WASHINGTON — The World Wide Web is increasingly becoming a wide-open window to information that makes businesses very nervous: detailed listings of potentially dangerous chemicals and what factories they come from.
Business groups complain that the information is sometimes not put in proper context. Environmental organizations and governments, however, argue that the public needs to know this information, and that the Internet sites are built with data provided by industry itself, and already publicly available.
The Environmental Defense Fund launched a Web site in April that gets several million hits a month, and the Chemical Manufacturers Association is responding by starting its own site in coming weeks.
EDF's site, www.scorecard.org, lets users search by zip code, company or key word, giving them maps showing plant locations and detailed emissions data.
It also lets them rank manufacturing plants by releases of types of toxic chemicals, such as endocrine disrupters or liver toxicants or noncancerous hazards.
EDF bases its information on what businesses report to the Environmental Protection Agency, particularly the Toxic Release Inventory, but puts a much more user-friendly package on it.
CMA's site will contain emissions data and health information for its member companies' plants.
``We believe in this concept of right to know,'' said Jeffrey Van, spokesman for Arlington, Va.-based CMA. ``Has it been perverted? Sure.''
Sites like EDF's do not contain risk-assessment information to gauge health risk, he complained. Van said CMA will put its data into better context.
EDF says its site does provide the context that a decade's worth of TRI data alone did not, such as health effects. And any company listed on the EDF site can write a 500-word response that EDF displays prominently, said David Roe, senior attorney with the New York-based group.
The EDF site also does not simply report volumes of chemicals released, because some chemicals obviously are more dangerous than others, Roe said. Instead, EDF uses a complicated benzene-equivalency rating that industry relies on to make comparisons between chemicals.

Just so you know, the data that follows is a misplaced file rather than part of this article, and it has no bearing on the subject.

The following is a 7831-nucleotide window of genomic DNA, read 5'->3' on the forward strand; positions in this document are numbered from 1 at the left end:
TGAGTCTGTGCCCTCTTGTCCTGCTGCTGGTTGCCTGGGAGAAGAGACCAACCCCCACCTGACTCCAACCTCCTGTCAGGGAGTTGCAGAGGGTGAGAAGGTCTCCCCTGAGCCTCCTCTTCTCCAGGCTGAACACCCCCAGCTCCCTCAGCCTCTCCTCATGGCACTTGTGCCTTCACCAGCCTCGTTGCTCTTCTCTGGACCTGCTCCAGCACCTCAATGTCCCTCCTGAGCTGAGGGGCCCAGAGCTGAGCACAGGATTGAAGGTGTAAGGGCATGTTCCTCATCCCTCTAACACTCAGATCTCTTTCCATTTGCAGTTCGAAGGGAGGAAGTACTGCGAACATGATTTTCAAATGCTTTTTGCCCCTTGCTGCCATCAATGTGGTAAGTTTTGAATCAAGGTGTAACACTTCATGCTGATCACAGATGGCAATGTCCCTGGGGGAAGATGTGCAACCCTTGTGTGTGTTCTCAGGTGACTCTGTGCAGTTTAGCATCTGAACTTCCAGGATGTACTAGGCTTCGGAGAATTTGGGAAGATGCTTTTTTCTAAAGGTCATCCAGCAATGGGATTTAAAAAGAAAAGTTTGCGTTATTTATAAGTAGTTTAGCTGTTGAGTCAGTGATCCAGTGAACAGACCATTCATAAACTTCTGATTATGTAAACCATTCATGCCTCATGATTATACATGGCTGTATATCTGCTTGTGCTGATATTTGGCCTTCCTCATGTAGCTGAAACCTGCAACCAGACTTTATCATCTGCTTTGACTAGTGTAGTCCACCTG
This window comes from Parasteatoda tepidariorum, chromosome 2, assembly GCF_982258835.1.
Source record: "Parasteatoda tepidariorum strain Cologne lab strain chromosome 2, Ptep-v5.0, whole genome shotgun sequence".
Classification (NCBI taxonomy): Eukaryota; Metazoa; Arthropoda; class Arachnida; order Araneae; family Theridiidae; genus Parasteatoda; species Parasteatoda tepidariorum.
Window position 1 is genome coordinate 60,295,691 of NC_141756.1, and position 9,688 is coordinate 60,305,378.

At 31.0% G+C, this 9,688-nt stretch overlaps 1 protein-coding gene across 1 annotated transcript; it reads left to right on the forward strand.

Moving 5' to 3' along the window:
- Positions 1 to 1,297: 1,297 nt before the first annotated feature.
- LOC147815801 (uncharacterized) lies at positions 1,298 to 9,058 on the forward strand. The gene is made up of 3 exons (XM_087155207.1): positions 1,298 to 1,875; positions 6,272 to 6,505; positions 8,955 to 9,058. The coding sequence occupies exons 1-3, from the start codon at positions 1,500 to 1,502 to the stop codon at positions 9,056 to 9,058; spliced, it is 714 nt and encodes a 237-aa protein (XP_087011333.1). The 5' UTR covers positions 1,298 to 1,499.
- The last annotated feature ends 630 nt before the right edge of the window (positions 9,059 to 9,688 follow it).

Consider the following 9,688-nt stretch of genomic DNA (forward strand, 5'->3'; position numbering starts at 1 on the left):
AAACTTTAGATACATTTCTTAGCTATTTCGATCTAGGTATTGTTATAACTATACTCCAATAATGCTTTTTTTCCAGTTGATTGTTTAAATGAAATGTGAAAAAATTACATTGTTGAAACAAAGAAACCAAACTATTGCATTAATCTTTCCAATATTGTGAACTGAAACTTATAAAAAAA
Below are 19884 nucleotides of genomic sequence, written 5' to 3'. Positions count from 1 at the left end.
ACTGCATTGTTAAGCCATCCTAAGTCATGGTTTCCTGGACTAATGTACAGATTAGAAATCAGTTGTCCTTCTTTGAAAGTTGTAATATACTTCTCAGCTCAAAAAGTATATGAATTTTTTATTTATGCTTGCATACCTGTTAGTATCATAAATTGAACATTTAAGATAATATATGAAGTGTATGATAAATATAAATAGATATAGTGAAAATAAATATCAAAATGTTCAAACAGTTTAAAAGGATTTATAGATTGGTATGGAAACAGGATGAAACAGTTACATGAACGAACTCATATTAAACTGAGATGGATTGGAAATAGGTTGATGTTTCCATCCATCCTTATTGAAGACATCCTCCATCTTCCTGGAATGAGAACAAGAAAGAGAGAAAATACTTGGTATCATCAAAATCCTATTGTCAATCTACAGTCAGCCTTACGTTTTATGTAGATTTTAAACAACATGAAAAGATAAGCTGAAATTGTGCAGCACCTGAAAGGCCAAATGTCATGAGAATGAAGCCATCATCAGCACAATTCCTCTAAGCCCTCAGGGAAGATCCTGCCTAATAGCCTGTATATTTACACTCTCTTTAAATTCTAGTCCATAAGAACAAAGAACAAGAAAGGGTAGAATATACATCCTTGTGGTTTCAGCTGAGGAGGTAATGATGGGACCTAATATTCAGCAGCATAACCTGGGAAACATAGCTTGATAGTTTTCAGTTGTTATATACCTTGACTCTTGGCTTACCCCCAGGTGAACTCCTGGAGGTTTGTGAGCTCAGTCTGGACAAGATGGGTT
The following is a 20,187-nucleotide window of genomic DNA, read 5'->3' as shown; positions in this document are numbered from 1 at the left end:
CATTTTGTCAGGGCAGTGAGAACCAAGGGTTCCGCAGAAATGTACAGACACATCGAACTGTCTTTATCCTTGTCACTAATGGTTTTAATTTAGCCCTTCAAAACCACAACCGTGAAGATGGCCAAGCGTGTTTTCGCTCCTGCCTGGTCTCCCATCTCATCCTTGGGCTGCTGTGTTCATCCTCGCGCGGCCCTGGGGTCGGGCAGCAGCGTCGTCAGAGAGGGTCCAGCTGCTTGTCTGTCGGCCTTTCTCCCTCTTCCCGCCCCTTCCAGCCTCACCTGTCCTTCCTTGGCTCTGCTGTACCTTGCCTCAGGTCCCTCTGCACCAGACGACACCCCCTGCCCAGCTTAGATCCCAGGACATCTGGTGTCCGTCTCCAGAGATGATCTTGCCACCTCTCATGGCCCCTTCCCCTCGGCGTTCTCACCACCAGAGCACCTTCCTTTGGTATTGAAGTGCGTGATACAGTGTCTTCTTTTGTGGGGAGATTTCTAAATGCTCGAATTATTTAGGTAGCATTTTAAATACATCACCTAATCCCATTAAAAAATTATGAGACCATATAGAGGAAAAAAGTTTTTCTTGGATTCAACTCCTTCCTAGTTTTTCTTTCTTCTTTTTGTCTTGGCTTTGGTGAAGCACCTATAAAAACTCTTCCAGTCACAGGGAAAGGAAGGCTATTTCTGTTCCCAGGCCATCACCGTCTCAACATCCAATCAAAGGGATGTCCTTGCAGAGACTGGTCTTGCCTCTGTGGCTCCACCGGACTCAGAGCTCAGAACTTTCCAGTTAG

``What the score card has done is provide more context than ever before,'' Roe said.
Not putting information in proper context on the Internet creates fear, said William Kovacs, vice president of environmental and regulatory affairs for the U.S. Chamber of Commerce. He spoke in an Oct. 1 telephone interview.
Kovacs told an Aug. 31 meeting of the Plastics and Chemical Industries Association of Australia that environmentalists are more skilled at using the Internet than businesses, and that is a problem for an industry with product names that can sound frightening to the average person.
``The biggest threat to plastics and chemicals, and perhaps all industry, is the ability for anyone to disseminate incorrect information cheaply to the entire world,'' he told the Australian group. ``The plastics and chemical industry is completely unprepared to deal with this very stark reality.''
One area where the public right to know and public safety are coming into conflict is over an EPA proposal to put on the Internet emergency management plans from 66,000 of the nation's manufacturing plants.
EPA wants to put the impact of worst-case scenarios of industrial accidents on the Internet, including injuries and deaths. But that is prompting the FBI and Department of Justice to argue it would give terrorists a searchable database of the most valuable targets.
CMA does not want that information on the Internet, but thinks it should be shared with the local public, Van said. He said information about how plants manage risk should be put on the Internet.
An EPA spokeswoman said the agency is considering the law enforcement concerns and will likely have a decision in a month.